This project aims to study the Hamiltonian dynamics of test particles in Newtonian and relativistic discoidal systems, with emphasis mainly in the dynamics of stars in spiral galaxies (especially in the Milky Way). Our goal is to advance in the description of the Hamiltonian dynamics in these systems, focusing on two different aspects: (i) the regular motion around equilibrium points and stable equatorial periodic orbits, through a third integral of motion determined by physical observables (for off-equatorial orbits), according to the recently obtained results regarding the axially symmetric case, and (ii) the chaotic motion near resonances of the spiral pattern and the relation with the recent discoveries about the Galaxy structure near these radii. The second topic will be analyzed mainly by the "Spectral Analysis Method", developed by the Dynamical Astronomy group of IAG--USP, and successfully applied to planetary systems and asteroid motion. The resemblance between the two formalisms for the motion in planetary systems and in galaxies allows us to apply it also to galactic dynamics problems, since both correspond to the dynamics of a particle subject to an external gravitational potential.As a second part of the project, we intend to apply the aforementioned method to the dynamics of test particles in general relativity, with focus on systems containing bidimensional or three-dimensional disks, using the Hamiltonian formalism for the geodesic flow. The study of chaos in relativistic disk models is recent. Our main goal is to analyze how chaos appears in disk systems with known Newtonian analogue, as well as to verify if the relativistic extensions of Newtonian systems with integrable dynamics present chaos, and in this case to study the reason for this behavior. A last problem is the dynamical analysis of orbits in post-Newtonian disk systems (1PN), following the Hamiltonian formulation for test particles recently developed by the candidate, comparing with the Newtonian case. We expect that the rotation in stationary disks introduces qualitative effects in the phase-space structure already in the 1PN approximation, without the necessity of an exact relativistic approach.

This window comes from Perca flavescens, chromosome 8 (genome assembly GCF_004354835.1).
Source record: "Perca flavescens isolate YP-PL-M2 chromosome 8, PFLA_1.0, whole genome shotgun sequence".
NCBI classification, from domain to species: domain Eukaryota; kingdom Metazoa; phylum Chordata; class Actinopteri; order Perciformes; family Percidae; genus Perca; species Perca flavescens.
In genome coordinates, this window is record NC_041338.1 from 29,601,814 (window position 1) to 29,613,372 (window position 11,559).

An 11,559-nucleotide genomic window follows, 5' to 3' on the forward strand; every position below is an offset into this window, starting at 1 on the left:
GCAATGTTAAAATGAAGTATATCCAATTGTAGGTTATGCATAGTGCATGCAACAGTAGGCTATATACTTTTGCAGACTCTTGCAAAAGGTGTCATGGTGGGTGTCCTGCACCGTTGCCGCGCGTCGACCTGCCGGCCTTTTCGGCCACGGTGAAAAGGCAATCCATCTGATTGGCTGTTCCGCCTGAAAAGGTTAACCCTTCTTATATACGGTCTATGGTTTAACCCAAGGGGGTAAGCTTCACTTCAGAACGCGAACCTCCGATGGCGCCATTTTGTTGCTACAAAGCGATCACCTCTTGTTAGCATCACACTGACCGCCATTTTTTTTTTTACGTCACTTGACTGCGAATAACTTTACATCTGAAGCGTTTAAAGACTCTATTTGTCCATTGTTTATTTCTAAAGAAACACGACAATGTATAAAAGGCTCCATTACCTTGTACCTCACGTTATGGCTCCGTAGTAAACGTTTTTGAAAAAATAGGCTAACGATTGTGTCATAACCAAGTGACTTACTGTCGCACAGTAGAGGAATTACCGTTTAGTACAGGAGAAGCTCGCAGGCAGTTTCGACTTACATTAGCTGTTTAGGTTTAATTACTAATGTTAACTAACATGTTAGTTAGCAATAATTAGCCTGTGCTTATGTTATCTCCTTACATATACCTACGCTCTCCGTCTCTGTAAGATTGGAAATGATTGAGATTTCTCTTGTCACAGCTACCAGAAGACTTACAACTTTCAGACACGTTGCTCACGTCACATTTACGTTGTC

News published in Agência FAPESP Newsletter about the scholarship: